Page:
Monday, April 02, 2007
So why are white people white? And let’s skip the ”because God wanted it that way” answer. We know that humankind, of the homo sapient version, started out dark-skinned around the horn of Africa, at least 6,000 years ago. We also know that white skin was not a random mutation, but rather an adaptive genetic response to less available ultra-violet (UV) laced sunlight, as Africans ventured farther north into Eurasia.
But again, why white? Skin-cancer mortality occurs after reproduction, so this influence is negligible. In part, it turns out that as the body’s essential vitamin D production decreased, from less sunlight as we moved north, a host of health problems followed, ultimately including reproductive interruption. Light-skin absorbs more sunlight, thereby inducing the production of vitamin D in reduced light and reversing the loss. Overtime, and for this reason, melanin levels in people’s skin closely matches the latitude of their ancestors.
Researchers are beginning to match-up our current health data against the adaptive responses that have occurred over time, with some rather startling revelations. This matching is necessary, given the abrupt movement of dark-skinned people to higher latitudes, as occurred during the Atlantic slave trade. It turns out that a disproportion of the disparities we see in health between blacks and whites is the logical outcome of this abrupt movement.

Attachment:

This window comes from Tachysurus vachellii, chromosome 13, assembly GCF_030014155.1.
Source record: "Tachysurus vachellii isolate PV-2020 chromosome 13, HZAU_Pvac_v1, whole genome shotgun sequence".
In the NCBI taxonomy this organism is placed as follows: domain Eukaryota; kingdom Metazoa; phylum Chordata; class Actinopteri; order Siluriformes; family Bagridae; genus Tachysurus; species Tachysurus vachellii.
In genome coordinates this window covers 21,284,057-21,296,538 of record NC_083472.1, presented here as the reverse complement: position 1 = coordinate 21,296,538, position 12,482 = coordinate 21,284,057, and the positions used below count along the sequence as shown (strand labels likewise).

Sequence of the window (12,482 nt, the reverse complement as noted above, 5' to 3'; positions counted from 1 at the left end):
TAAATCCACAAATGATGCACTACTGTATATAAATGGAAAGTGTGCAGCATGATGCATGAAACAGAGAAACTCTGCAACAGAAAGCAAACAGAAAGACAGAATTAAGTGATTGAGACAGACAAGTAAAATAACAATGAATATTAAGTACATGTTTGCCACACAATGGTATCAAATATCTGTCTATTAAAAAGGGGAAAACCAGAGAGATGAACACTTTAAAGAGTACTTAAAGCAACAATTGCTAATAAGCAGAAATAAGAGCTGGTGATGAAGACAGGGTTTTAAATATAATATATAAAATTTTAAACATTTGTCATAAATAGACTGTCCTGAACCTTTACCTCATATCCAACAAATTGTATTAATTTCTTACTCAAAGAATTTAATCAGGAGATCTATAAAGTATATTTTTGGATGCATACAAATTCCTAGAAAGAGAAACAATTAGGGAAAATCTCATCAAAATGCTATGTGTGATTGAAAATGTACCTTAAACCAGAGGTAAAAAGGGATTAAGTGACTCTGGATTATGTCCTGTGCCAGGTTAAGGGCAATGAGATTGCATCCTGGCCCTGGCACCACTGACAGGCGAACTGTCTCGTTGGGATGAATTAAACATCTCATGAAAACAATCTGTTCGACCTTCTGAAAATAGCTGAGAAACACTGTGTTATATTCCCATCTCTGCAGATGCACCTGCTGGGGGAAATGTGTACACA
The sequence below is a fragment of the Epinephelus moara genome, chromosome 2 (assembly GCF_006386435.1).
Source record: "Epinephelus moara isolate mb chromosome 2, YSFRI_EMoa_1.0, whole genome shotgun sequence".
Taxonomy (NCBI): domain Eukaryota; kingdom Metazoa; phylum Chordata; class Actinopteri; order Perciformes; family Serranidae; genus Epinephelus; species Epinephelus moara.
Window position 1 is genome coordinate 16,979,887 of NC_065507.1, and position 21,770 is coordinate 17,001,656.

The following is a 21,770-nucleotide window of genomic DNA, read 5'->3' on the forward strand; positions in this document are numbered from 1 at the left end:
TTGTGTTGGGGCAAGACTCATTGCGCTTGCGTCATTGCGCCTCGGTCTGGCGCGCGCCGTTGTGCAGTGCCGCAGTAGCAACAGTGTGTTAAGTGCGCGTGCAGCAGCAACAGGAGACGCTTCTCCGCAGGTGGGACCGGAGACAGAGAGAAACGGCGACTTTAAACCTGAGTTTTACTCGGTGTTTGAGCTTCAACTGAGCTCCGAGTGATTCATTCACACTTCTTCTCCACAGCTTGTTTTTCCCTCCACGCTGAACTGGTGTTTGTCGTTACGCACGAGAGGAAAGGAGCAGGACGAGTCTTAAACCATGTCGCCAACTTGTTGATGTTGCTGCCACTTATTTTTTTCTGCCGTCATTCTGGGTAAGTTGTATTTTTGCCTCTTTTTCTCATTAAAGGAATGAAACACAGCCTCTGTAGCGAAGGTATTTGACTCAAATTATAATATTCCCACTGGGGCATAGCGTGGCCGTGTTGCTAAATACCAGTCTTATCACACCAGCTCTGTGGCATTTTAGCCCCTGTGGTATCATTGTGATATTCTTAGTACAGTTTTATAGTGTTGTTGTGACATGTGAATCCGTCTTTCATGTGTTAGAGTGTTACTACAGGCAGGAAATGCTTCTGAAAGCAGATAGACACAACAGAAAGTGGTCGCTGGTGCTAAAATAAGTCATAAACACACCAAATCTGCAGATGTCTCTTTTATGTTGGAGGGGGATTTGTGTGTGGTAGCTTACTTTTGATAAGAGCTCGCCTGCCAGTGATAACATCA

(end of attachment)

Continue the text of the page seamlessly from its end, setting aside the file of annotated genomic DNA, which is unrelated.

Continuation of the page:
Vitamin D’s influence on our bodies is far greater than science has previously understood. The occurrence of many cancers seems to correlate directly to sun exposure and Vitamin D levels, as D is believed to regulate cell growth. Breast, colon, and prostate cancer prevalent in blacks, as well as autoimmune, diabetes and heart disease, correlate to vitamin D deficiencies, and also show up in whites in the higher latitudes, such as Scandinavia, as we would expect.
Researchers at the Centers for Disease Control and Prevention (CDC) report that 42 percent of African American women of childbearing age are Vitamin D deficient. In places like Boston and Seattle in the winter, D production drops to zero for whites, and the same for blacks living even farther south than places like San Francisco, Denver, Philadelphia, and Columbus.
Currently the FDA recommends that people (presumably white) under the age of 50, get 200 IUs a day; 51- to 60- year-olds take 400 IUs; and over 70 get 600 IUs. These numbers are likely to be revised significantly higher, and even higher still for dark-skinned people. What is clear is that everyone, especially blacks, should, at the least, be taking the daily requirement for the protection of this essential and affordable vitamin.
Vitamin D, take it to live!
James C. Collier
READ MORE ACTING WHITE...
Technorati Tags: Acting White: Vitamin D Gap in Black & White, Disparity, Black Health, Sunscreen, Cancer, Acting White